‘Barn dancing draws community spirit to Winton’

February 22, 2015

 

Front view

GETTING READY: The couples are put through their paces in preparation for their Cornwall-based line dance. Compering is our man from Romsey. Picture by Matthew Bell.

 

Lenka & Matt

FLEET FOOTED: I am with my dancing partner for the evening, Lenka, at St Luke’s Community Hall. Most routines were worked out but things went a bit awry by the end of the evening.

 

Betka & Matt

HATS IT: Betka and me pose with some headgear that was temporarily loaned out by others. They really are ours, honest! Picture by Lenka Daisy

 

Front on

STEPPING OUT: Some of our intrepid country dancers follow their feet and the caller. Picture by Matthew Bell.

 

A CHURCH hosted another community event in Winton in February but this time it was barn dancing.

Previously I reported on an evening of food, culture and song at the Seventh Day Adventist Church in Alma Road. This time it was at the St Luke’s community hall belonging to the church.

A barn dance is any kind of dance involving traditional or folk music. Sometimes you will find it in a barn but other times it will usually be in a public building like the one here.

One of the few occasions I participated in one in a genuine barn, it was at a Young Farmer’s one back in the 1990s and it was a toga-themed evening in rural Essex.

A joke went around that somebody was dressed in a toga in a Land Rover directing traffic off a main route to the venue. The poor soul wanted to let the ground swallow him up when he was convinced a policeman had spotted him and radioed into a colleague saying “Sarge, there is a Roman on the A12, shall we pick him up?”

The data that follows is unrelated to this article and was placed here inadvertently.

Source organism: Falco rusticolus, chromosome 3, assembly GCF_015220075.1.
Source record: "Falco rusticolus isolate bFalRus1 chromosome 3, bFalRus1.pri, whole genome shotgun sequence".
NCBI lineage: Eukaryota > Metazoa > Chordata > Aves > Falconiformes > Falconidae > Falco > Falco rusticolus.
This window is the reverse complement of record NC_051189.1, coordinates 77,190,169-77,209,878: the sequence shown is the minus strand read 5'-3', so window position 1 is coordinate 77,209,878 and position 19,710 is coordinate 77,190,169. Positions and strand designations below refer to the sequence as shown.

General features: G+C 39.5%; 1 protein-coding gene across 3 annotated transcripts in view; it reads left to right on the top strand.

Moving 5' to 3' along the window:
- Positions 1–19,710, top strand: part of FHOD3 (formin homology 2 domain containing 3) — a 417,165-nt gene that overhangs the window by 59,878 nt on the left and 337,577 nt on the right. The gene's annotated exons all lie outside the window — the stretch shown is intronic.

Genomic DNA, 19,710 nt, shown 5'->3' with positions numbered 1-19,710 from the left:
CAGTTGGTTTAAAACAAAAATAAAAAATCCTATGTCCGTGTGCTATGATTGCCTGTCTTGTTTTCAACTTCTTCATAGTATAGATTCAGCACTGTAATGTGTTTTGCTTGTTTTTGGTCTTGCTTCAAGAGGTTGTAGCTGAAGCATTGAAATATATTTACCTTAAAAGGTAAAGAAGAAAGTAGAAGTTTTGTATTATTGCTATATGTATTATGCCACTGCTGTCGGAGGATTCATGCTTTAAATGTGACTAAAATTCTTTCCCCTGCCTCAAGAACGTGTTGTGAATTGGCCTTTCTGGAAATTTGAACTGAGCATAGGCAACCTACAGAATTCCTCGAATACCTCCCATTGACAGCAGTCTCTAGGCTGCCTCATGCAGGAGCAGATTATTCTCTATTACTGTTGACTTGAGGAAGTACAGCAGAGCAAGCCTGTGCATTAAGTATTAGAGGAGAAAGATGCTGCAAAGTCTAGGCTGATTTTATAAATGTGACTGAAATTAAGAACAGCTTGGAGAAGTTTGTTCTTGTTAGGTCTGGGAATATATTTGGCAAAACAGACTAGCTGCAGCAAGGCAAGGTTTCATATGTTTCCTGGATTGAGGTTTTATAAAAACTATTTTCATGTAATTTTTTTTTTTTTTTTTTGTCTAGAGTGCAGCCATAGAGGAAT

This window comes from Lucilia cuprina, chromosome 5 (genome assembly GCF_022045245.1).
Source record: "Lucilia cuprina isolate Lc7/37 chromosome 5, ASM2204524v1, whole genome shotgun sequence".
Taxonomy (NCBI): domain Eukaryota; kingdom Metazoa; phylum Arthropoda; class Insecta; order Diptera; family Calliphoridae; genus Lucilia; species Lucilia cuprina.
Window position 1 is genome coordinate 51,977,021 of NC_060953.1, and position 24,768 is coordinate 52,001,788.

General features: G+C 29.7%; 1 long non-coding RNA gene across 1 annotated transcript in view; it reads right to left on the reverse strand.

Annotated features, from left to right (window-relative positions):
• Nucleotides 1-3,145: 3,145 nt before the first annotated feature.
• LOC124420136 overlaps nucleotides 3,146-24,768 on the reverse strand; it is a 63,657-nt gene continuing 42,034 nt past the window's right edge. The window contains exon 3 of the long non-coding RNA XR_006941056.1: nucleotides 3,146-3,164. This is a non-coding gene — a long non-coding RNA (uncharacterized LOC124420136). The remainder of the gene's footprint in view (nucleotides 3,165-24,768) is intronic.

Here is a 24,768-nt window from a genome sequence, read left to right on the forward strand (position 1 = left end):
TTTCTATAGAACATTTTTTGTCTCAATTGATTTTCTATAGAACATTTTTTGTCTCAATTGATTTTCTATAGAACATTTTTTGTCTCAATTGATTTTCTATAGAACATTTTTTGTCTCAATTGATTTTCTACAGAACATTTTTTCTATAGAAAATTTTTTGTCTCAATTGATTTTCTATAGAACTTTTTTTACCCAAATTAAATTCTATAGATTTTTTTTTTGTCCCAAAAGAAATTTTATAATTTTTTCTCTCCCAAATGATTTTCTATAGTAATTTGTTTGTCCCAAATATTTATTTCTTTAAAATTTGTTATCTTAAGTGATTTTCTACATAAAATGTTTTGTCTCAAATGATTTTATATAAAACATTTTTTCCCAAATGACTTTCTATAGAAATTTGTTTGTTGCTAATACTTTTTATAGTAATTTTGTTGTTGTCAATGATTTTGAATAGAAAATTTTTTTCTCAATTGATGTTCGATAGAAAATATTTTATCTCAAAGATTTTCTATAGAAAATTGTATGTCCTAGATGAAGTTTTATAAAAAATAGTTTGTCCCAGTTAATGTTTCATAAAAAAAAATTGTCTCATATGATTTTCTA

Barn dances are normally family or community-themed events and this one was no different. They are usually for folks who are not participants on Strictly Come Dancing but can grasp the instructions of the simple terms like a right hand star and eight steps forward or backward.

A barn dance can be a ceilidh with traditional Irish or Scottish dancing. Anyone unfamiliar with either format can be confused by both terms

It can also feature square dancing; Country and Western dancing; line dancing; .Contra dancing and English country dance.

The caller who leads the couples through the steps didn’t want to have much attention drawn to his part-time hobby but did say that he came from Romsey, near Southampton and this was the furthest he had come to provide the entertainment.

Many of the folks who attended the cultural evening back in October last year were here again and there was again a real sense of community, and once again it was interesting to see a distinct lack of English people attending such an event. We had folks from the Czech Republic, Brazil. Slovakia, South Africa, and Hungary – I’m sure there are others who were there I have forgotten.

Amongst those familiar faces were Lenka and Betka who featured in my previous article. I think most of us got the hand of a lot of the dances but occasionally everything ended up in two left feet.

I think my dancing partner got the hang of it quickly but things sometimes went a bit pear-shaped when one of the couples missed a piece of the dance jigsaw and eight people suddenly didn’t fit into six or seven.

Following this, I was persuaded to go into Bournemouth to “wiggle it, just a little bit’ at Vodka Revs, and reversed back the years. The problem was some of the stuff put on the DJ was quite frankly trite but it had been 1980s and early 1990s stuff, I think I would have found it groovy.

In conclusion please remember reading the following words. Times like this are precious and should be cherished at all times. With all the instability going on across the world, we need to find our sense of community and through that we can enjoy peace, hope and love and it can bring huge changes to a society in times of hardship for the better.

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